In contrast, using
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  unsigned seed = std::chrono::system_clock::now().time_since_epoch().count();
  std::default_random_engine generator (seed);
  std::uniform_int_distribution<int> distribution(0, wpo);
and
      hit = distribution(generator);

I do not get (up to now) more than 28 even or odd in one row. Could it be, that this default_random_engine takes care of this detail? Where are the random experts of this list?
web sez:
If a fair coin is flipped 21 times, the probability of 21 heads is 1 in 2,097,152.
Im sticking to bad PRNG theory. its possible, of course, given the huge number of tries we did...
Last edited on
If a fair coin is flipped 21 times, the probability of 21 heads is 1 in 2,097,152.

O, what a finding. That is pretty close to 2-21, probably the probability of 22 heads in one row is 2-22. There is a saying, the a chance is allways 50:50 (it works or it does not), it holds true for flipping a coin, so 50% is 1/2, 22 times a half is 2-22. So far the theory.

The subject is not to prove the theory, it's about coding to get results which comply with theory. So when one PRNG limits consecutive even or odd RN to 28, it has limited usage. For fun I tried my 'Roulette Color Streak Program' again with a "very quick and very dirty" PRNG. Result: (up to now) never more than 31 in one row. Only a little better.
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// same colour in consecutive roulettes jeu
#include <iostream>
using namespace std;

const unsigned multiplier(1664525), increment(1013904223);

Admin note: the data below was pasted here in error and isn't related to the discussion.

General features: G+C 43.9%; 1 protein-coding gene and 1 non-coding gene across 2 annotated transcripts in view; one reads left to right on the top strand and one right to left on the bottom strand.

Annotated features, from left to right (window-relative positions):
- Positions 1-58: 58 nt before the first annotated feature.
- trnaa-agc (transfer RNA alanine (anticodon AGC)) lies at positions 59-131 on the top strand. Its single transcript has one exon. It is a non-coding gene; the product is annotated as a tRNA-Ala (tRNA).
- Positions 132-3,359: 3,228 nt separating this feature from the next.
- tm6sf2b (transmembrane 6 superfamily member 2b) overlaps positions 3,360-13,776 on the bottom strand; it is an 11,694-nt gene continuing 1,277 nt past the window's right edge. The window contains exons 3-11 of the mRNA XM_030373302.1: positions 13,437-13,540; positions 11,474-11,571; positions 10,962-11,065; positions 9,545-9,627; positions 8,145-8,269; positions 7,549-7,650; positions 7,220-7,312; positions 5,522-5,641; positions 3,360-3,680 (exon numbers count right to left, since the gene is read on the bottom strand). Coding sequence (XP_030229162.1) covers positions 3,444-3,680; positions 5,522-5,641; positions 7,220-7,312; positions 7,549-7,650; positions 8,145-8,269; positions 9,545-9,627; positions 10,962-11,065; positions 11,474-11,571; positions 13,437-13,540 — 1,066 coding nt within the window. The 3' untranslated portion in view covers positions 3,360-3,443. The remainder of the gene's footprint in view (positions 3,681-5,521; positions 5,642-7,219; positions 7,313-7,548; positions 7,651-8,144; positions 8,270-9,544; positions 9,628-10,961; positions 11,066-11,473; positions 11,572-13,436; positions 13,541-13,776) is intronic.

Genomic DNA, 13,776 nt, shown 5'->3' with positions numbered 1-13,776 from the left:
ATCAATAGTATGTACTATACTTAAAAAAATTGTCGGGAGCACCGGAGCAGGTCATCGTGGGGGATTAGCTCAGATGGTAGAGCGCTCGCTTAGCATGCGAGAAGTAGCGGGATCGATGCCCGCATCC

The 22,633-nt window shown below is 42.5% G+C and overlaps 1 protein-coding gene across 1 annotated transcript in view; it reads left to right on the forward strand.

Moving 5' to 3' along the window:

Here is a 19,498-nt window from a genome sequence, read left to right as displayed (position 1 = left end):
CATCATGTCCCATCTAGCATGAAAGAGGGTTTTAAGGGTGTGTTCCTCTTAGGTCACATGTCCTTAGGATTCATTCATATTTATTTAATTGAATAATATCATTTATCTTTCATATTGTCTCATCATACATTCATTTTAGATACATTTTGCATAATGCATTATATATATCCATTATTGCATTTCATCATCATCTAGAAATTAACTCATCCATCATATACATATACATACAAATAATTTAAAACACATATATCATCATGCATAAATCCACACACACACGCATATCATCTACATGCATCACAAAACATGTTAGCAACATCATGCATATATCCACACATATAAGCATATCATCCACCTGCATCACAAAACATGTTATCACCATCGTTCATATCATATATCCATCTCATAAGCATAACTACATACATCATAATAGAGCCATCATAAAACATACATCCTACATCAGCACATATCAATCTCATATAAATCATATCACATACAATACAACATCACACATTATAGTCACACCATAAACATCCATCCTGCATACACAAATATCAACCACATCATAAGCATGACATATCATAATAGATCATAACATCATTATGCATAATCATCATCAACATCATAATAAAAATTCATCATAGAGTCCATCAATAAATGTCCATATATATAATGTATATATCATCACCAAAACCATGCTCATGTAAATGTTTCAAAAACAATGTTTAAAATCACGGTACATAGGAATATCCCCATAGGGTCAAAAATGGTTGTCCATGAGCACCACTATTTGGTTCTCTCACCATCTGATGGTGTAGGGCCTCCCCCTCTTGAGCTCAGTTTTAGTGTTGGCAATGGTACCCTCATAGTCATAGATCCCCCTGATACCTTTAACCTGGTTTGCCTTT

unsigned idum(0);

unsigned vqvdran()  // based on 32 bit unsigned arithmetic
{
    idum = multiplier*idum+increment;
    return idum;
}

int main()
{
  const int wpo = 37;       // French or European Wheel: 37, American-double-O: 38
  unsigned long long i(1);  // number of jeu
  unsigned hit, maxStreak(0), Streak(1), prevClr, Clr;

// run-in cycle
  do
  {
      hit = vqvdran() % wpo;
      prevClr = hit % 2;
  } while (hit == 0);       // 0 = green

  for (;i<8000000000;++i)   // "do i=1 forever"
  {
      hit = vqvdran() % wpo;
      Clr = hit % 2;
      if (hit != 0 && Clr == prevClr)
        Streak++;
      else
      {
          if (Streak > maxStreak)
          {
              maxStreak = Streak;
              cout << "New max " << maxStreak << " after " << i << "th jeu.\n";
          }
          Streak = 1;
          prevClr = (hit == 0) ? 9 : Clr;
      }
  }
}

The question is now, how to find an appropriate RN generator.
For the probability theory you can look at this paper:
https://www.maa.org/sites/default/files/pdf/upload%5flibrary/22/Polya/07468342.di020742.02p0021g.pdf

Equation 5 in that paper will give the expectation of the longest run of one colour (say, red). Actually, it gives an asymptotic expression (i.e. large n), but that is good enough here. The expectation of the longest run of reds isn't going to be very different from that of the longest run of one colour.

Basically, the longest run goes logarithmically with n ... so, simply grows very slowly.

Coding up equation 5 I get for n = 1 billion (1e9) that expected longest run of reds is 27, whilst for n=1e12 it is still only 36. So I wouldn't spend too long trying to simulate it!